Tag Archives: card drafting

Among The Stars – Expanding The Alliance



Designers:          Vangelis Bagiartakis, Panagiotis Zinoviadis

Publisher:           Stronghold/Artipia Games (2014)


Among The Stars first expansion, The Ambassadors, felt like a huge addition to the game that really filled out the design and provided for a satisfying feeling of completeness.  It felt like a strong follow-up to a solid first album, like the first time you heard “Paranoid” after falling in love with “Black Sabbath”.  Expanding The Alliance finds its way as a compilation of unreleased tracks, remixes, and rare compositions that serve as a love letter to the serious fans.  It’s a thank you of sorts, packed full of past stretch goals and promos that were jammed into Artipia’s previous kickstarter campaigns and now seeing mass release via their union with Stronghold Games.

Expanding The Alliance is jammed packed with new content.  No one could accuse these guys of skimping out.  There are 23 new Special Locations, 2 new Conflict Sets, 6 new Objectives, 3 new Races, 8 new Ambassadors, a mini Alliance Inspection expansion, and components for the 5th and 6th players.  That’s an enormous ship manifest that you can quickly see is all about expanding the variety of existing mechanisms present in Among The Stars.  Variety is a key attribute in any design and this helps to ensure you will have enough locations and cards to rarely run into the same setup twice.  It’s as if you shoved 3 or 4 Dominion expansions into a single boxed and then force fed them to the core set like Malcolm McDowell having his eyes stretched open and mind set ablaze with thousands of spastic images.



The Ambassadorial Shuttle is one of my favorite new cards. Nothing is more satisfying than twisting the knife into your opponent’s kidney.



This title can really be broken down into the choice cuts and the leftovers which will appeal to a smaller select few.  The most prolific and beneficial aspect of the expansion is without a doubt the new Special Locations.  Much like the new locations found in The Ambassadors release, these new cards offer abilities and effects that are a small step into a realm of increased complexity and awareness.  This is necessary to engender more freedom and creativity as the designers have really upped their game, offering distinct and colorful powers that will immediately grab you by the scruff.  Several locations have two different types (colors) and may count as either for combos/scoring effects.  Casino is also an excellent addition that has you rolling a die and gambling for additional victory points.  My favorite location however is Ambassadorial Shuttle, which has you placing the location in another player’s station but does not allow them to build any future locations adjacent to it.  This can absolutely wreck a huge scoring combo a player is building and mess with their layout but it requires you be aware of your opponent’s strategy and monitor their approach.  When you’re passed a hand that includes Ambassadorial Shuttle your stomach clenches like it’s rebelling against your choice of devouring that leftover spam that’s been sitting in the fridge for several weeks as you’re not sure whether you should play the card or risk giving an opponent the opportunity.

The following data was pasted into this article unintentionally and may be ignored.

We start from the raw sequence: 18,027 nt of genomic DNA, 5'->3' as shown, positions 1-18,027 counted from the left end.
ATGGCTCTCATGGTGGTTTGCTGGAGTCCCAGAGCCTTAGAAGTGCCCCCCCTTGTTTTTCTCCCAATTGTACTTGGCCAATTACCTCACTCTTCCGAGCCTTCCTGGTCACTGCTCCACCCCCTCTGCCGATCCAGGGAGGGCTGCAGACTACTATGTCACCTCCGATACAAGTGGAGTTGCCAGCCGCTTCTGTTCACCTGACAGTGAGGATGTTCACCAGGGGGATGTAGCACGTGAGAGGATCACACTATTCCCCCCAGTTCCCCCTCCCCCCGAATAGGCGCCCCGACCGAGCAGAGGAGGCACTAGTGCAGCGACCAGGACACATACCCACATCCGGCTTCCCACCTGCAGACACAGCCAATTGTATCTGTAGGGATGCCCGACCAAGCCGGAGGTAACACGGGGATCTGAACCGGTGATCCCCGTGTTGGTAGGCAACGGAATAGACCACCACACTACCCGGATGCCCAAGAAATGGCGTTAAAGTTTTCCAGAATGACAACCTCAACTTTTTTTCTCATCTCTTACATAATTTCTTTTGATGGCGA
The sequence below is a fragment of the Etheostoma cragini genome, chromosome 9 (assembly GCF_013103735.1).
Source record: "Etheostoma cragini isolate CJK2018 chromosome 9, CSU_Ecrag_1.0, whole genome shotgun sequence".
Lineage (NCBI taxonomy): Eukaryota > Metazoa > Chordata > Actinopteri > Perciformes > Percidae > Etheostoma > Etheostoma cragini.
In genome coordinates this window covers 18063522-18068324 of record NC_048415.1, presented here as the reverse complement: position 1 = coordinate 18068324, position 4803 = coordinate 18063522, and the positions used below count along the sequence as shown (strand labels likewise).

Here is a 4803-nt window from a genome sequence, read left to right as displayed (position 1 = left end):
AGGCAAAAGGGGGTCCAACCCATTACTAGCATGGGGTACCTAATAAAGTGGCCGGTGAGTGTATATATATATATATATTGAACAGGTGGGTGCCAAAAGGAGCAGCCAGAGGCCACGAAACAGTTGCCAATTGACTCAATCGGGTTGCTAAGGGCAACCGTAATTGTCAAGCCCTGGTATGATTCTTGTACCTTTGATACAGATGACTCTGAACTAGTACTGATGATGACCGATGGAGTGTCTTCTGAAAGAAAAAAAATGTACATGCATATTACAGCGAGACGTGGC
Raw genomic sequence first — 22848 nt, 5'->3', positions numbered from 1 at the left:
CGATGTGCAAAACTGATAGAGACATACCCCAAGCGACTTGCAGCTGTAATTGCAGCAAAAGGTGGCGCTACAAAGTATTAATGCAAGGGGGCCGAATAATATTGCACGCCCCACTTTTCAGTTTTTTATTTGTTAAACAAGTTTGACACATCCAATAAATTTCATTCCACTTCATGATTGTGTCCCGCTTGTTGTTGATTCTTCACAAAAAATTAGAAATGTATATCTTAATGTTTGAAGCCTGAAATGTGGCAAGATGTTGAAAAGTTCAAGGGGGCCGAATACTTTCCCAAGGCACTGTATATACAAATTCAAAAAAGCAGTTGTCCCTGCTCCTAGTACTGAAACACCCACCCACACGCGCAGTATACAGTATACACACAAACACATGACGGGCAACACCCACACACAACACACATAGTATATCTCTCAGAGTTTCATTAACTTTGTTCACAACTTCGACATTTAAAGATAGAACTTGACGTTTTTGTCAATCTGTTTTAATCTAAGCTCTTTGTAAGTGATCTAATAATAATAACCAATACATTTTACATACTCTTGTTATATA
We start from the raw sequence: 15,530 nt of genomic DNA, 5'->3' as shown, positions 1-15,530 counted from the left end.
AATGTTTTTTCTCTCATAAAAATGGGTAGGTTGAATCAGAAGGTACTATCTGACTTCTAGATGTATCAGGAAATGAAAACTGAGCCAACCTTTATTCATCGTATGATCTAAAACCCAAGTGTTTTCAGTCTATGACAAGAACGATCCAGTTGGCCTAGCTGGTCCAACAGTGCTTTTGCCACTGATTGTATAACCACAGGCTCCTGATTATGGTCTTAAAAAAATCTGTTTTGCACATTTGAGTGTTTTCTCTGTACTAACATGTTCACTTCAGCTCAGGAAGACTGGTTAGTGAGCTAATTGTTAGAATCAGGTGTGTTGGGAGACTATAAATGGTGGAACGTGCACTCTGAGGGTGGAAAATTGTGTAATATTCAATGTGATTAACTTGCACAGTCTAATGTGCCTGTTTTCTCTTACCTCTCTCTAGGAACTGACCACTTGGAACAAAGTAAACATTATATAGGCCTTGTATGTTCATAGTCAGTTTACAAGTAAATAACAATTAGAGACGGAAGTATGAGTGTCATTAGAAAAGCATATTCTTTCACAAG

The additional Objectives are another stellar facet of this release.  Since they are used every game and the options somewhat limited compared to location types and Race choices, they are one of the elements that could use an injection of variety and I’m very glad to see it.  The new goals are not only varied but quite interesting.  Energy Efficient has you looking to use the fewest Reactors while Reach For The Stars has you trying to build the location farthest from your Main Reactor.  These are slick and very enjoyable objectives that give you a gentle nudge and ample incentive to mix things up and try new things.  This quality of pushing play into divergent and unconventional strategy is the single best attribute of the Among The Star expansion content as a whole.